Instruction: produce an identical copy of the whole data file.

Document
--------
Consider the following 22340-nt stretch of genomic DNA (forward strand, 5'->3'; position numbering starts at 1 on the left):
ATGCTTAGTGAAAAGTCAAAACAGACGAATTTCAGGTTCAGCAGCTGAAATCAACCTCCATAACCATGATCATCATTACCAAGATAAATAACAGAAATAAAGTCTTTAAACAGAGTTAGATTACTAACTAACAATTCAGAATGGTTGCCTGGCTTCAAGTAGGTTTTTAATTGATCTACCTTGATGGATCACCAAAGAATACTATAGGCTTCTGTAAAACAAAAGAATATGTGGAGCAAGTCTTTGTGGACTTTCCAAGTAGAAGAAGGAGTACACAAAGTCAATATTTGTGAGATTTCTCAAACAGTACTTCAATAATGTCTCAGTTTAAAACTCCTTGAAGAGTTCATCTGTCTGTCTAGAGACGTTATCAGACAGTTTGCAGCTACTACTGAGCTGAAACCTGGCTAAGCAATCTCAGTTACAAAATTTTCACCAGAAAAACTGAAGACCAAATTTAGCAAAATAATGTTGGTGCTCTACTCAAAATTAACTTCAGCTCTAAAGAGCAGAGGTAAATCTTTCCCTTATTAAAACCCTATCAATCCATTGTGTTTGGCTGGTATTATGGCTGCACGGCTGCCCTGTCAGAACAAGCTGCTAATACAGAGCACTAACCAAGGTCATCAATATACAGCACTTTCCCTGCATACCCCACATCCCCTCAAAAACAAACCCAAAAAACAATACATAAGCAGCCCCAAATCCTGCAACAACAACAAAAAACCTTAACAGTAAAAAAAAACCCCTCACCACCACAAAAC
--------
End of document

Consider the following 22340-nt stretch of genomic DNA (forward strand, 5'->3'; position numbering starts at 1 on the left):
ATGCTTAGTGAAAAGTCAAAACAGACGAATTTCAGGTTCAGCAGCTGAAATCAACCTCCATAACCATGATCATCATTACCAAGATAAATAACAGAAATAAAGTCTTTAAACAGAGTTAGATTACTAACTAACAATTCAGAATGGTTGCCTGGCTTCAAGTAGGTTTTTAATTGATCTACCTTGATGGATCACCAAAGAATACTATAGGCTTCTGTAAAACAAAAGAATATGTGGAGCAAGTCTTTGTGGACTTTCCAAGTAGAAGAAGGAGTACACAAAGTCAATATTTGTGAGATTTCTCAAACAGTACTTCAATAATGTCTCAGTTTAAAACTCCTTGAAGAGTTCATCTGTCTGTCTAGAGACGTTATCAGACAGTTTGCAGCTACTACTGAGCTGAAACCTGGCTAAGCAATCTCAGTTACAAAATTTTCACCAGAAAAACTGAAGACCAAATTTAGCAAAATAATGTTGGTGCTCTACTCAAAATTAACTTCAGCTCTAAAGAGCAGAGGTAAATCTTTCCCTTATTAAAACCCTATCAATCCATTGTGTTTGGCTGGTATTATGGCTGCACGGCTGCCCTGTCAGAACAAGCTGCTAATACAGAGCACTAACCAAGGTCATCAATATACAGCACTTTCCCTGCATACCCCACATCCCCTCAAAAACAAACCCAAAAAACAATACATAAGCAGCCCCAAATCCTGCAACAACAACAAAAAACCTTAACAGTAAAAAAAAACCCCTCACCACCACAAAAC